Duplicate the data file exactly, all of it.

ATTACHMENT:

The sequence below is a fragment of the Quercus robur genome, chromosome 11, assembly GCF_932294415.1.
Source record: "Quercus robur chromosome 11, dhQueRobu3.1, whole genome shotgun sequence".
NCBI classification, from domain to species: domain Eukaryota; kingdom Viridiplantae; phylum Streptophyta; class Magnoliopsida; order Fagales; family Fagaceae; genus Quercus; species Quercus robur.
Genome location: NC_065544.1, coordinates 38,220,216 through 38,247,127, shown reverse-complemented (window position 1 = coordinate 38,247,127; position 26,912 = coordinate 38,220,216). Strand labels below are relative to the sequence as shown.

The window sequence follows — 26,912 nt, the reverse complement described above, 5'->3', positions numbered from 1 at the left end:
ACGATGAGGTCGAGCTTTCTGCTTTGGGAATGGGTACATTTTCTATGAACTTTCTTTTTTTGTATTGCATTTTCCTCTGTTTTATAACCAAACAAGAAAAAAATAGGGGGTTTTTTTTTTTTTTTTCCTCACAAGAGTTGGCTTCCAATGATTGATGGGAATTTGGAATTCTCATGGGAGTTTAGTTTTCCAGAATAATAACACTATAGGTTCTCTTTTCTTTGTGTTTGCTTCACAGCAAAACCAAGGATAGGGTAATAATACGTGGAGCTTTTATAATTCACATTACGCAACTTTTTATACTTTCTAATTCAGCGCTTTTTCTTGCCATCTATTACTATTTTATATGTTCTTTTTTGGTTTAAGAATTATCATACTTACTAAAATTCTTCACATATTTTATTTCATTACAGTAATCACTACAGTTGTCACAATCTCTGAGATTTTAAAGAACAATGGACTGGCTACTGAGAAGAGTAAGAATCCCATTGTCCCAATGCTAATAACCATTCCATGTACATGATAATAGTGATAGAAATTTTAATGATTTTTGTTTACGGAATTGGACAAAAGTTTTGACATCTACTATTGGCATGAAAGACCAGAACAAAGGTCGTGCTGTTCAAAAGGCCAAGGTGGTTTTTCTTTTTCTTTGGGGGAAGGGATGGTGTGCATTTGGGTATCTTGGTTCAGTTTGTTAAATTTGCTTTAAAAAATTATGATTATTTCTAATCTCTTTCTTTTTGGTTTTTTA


The sequence below is a fragment of the Quercus robur genome, chromosome 11, assembly GCF_932294415.1.
Source record: "Quercus robur chromosome 11, dhQueRobu3.1, whole genome shotgun sequence".
NCBI classification, from domain to species: domain Eukaryota; kingdom Viridiplantae; phylum Streptophyta; class Magnoliopsida; order Fagales; family Fagaceae; genus Quercus; species Quercus robur.
Genome location: NC_065544.1, coordinates 38,220,216 through 38,247,127, shown reverse-complemented (window position 1 = coordinate 38,247,127; position 26,912 = coordinate 38,220,216). Strand labels below are relative to the sequence as shown.

The window sequence follows — 26,912 nt, the reverse complement described above, 5'->3', positions numbered from 1 at the left end:
ACGATGAGGTCGAGCTTTCTGCTTTGGGAATGGGTACATTTTCTATGAACTTTCTTTTTTTGTATTGCATTTTCCTCTGTTTTATAACCAAACAAGAAAAAAATAGGGGGTTTTTTTTTTTTTTTTCCTCACAAGAGTTGGCTTCCAATGATTGATGGGAATTTGGAATTCTCATGGGAGTTTAGTTTTCCAGAATAATAACACTATAGGTTCTCTTTTCTTTGTGTTTGCTTCACAGCAAAACCAAGGATAGGGTAATAATACGTGGAGCTTTTATAATTCACATTACGCAACTTTTTATACTTTCTAATTCAGCGCTTTTTCTTGCCATCTATTACTATTTTATATGTTCTTTTTTGGTTTAAGAATTATCATACTTACTAAAATTCTTCACATATTTTATTTCATTACAGTAATCACTACAGTTGTCACAATCTCTGAGATTTTAAAGAACAATGGACTGGCTACTGAGAAGAGTAAGAATCCCATTGTCCCAATGCTAATAACCATTCCATGTACATGATAATAGTGATAGAAATTTTAATGATTTTTGTTTACGGAATTGGACAAAAGTTTTGACATCTACTATTGGCATGAAAGACCAGAACAAAGGTCGTGCTGTTCAAAAGGCCAAGGTGGTTTTTCTTTTTCTTTGGGGGAAGGGATGGTGTGCATTTGGGTATCTTGGTTCAGTTTGTTAAATTTGCTTTAAAAAATTATGATTATTTCTAATCTCTTTCTTTTTGGTTTTTTA